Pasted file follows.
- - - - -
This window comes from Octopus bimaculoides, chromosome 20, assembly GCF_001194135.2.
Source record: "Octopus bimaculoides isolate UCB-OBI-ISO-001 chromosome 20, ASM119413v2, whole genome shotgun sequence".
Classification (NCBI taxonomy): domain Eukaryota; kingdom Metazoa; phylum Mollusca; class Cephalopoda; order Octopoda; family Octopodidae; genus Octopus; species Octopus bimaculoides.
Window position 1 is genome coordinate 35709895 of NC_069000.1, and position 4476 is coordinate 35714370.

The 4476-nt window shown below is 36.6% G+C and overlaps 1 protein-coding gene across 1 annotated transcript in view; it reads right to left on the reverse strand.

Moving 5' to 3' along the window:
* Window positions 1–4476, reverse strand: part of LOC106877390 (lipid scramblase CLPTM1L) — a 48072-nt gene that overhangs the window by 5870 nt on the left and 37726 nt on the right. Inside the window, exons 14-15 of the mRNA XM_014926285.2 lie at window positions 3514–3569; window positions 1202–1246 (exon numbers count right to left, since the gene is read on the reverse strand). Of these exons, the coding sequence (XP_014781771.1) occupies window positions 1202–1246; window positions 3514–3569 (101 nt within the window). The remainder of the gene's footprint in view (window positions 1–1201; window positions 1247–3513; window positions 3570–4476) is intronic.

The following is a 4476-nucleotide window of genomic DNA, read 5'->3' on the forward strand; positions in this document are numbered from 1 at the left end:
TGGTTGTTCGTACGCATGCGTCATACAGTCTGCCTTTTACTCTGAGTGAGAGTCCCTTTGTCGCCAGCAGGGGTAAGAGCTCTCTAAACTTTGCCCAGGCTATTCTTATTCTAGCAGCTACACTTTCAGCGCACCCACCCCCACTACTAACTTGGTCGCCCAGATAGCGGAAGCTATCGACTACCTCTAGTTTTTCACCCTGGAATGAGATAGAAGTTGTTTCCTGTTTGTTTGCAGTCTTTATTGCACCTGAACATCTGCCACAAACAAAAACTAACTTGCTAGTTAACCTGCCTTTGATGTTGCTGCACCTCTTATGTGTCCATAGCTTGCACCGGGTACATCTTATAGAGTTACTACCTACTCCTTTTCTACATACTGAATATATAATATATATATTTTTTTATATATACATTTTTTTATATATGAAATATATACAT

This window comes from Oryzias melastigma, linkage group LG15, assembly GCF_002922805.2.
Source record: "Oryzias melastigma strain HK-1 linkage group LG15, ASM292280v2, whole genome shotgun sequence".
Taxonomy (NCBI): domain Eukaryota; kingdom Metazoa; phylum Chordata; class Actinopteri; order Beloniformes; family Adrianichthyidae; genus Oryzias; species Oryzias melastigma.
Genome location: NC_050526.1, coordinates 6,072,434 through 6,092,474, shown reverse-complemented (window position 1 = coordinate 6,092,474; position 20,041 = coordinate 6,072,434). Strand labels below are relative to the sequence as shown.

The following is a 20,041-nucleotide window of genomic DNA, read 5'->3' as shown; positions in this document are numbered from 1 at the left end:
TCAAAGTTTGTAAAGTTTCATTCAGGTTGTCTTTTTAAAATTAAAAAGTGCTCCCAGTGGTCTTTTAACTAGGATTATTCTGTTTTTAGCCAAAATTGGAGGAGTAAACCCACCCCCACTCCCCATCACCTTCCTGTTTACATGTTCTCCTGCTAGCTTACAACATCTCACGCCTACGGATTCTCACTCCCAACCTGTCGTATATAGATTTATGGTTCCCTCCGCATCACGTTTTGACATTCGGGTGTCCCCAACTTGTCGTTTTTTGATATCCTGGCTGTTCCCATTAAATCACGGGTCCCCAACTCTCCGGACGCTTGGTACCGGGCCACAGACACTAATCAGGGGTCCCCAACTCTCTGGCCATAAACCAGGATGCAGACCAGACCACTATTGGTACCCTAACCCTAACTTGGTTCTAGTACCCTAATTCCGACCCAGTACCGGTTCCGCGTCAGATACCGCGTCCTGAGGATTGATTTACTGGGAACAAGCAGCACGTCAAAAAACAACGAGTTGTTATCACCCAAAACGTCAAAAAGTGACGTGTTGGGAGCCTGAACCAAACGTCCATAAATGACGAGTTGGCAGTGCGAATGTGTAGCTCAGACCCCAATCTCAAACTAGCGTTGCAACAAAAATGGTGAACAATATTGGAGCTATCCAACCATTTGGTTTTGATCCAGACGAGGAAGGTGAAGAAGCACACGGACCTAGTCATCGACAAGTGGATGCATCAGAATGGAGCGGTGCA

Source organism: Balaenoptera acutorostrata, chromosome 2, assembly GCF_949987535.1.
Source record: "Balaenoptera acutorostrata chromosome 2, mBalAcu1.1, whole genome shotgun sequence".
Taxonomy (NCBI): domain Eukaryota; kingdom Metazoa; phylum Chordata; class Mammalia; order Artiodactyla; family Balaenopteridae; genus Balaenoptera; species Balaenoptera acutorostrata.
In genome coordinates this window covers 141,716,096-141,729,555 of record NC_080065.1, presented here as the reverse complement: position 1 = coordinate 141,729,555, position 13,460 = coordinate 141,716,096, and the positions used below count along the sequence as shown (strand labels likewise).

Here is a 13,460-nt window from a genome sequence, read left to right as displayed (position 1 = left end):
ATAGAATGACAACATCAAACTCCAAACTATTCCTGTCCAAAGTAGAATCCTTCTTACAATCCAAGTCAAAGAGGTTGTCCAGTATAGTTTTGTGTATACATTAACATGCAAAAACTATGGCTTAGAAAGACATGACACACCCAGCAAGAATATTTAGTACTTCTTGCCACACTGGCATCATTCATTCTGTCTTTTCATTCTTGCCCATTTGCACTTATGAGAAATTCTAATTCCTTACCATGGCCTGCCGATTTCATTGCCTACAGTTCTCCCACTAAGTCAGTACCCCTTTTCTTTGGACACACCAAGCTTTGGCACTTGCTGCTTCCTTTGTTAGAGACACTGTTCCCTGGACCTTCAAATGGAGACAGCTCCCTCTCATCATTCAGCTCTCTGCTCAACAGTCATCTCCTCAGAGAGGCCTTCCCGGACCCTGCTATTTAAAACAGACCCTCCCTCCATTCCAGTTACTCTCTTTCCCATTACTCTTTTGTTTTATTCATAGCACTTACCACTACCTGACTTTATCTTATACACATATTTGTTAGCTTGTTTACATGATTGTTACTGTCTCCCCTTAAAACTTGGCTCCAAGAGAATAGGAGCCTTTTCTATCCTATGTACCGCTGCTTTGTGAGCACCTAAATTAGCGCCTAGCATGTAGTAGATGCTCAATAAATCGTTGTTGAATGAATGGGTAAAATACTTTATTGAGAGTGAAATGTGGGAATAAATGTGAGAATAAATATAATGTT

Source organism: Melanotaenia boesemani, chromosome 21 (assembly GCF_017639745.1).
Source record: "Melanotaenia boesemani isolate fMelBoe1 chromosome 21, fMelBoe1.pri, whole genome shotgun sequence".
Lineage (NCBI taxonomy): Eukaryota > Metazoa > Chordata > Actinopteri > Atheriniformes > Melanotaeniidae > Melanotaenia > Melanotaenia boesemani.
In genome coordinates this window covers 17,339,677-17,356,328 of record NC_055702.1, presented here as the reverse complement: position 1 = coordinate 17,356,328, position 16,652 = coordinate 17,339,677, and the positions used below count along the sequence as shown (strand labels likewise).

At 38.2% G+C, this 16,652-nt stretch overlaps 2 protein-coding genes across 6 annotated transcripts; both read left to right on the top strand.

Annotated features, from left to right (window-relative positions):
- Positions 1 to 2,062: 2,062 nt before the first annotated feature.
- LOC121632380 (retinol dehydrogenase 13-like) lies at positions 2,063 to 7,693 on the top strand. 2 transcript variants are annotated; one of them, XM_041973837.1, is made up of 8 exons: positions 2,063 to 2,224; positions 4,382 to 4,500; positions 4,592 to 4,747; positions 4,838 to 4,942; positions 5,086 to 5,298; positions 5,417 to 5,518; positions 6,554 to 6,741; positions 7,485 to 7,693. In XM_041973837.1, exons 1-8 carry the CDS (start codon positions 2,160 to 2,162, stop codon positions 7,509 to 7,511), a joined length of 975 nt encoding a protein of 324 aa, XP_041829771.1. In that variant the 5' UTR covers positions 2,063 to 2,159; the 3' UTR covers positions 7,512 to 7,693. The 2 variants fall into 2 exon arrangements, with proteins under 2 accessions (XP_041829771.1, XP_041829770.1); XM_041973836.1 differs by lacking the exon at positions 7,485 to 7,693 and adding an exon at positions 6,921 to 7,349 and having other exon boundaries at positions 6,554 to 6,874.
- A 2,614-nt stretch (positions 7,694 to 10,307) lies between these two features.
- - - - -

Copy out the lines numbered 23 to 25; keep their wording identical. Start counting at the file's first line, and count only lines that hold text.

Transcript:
Source record: "Melanotaenia boesemani isolate fMelBoe1 chromosome 21, fMelBoe1.pri, whole genome shotgun sequence".
Lineage (NCBI taxonomy): Eukaryota > Metazoa > Chordata > Actinopteri > Atheriniformes > Melanotaeniidae > Melanotaenia > Melanotaenia boesemani.
In genome coordinates this window covers 17,339,677-17,356,328 of record NC_055702.1, presented here as the reverse complement: position 1 = coordinate 17,356,328, position 16,652 = coordinate 17,339,677, and the positions used below count along the sequence as shown (strand labels likewise).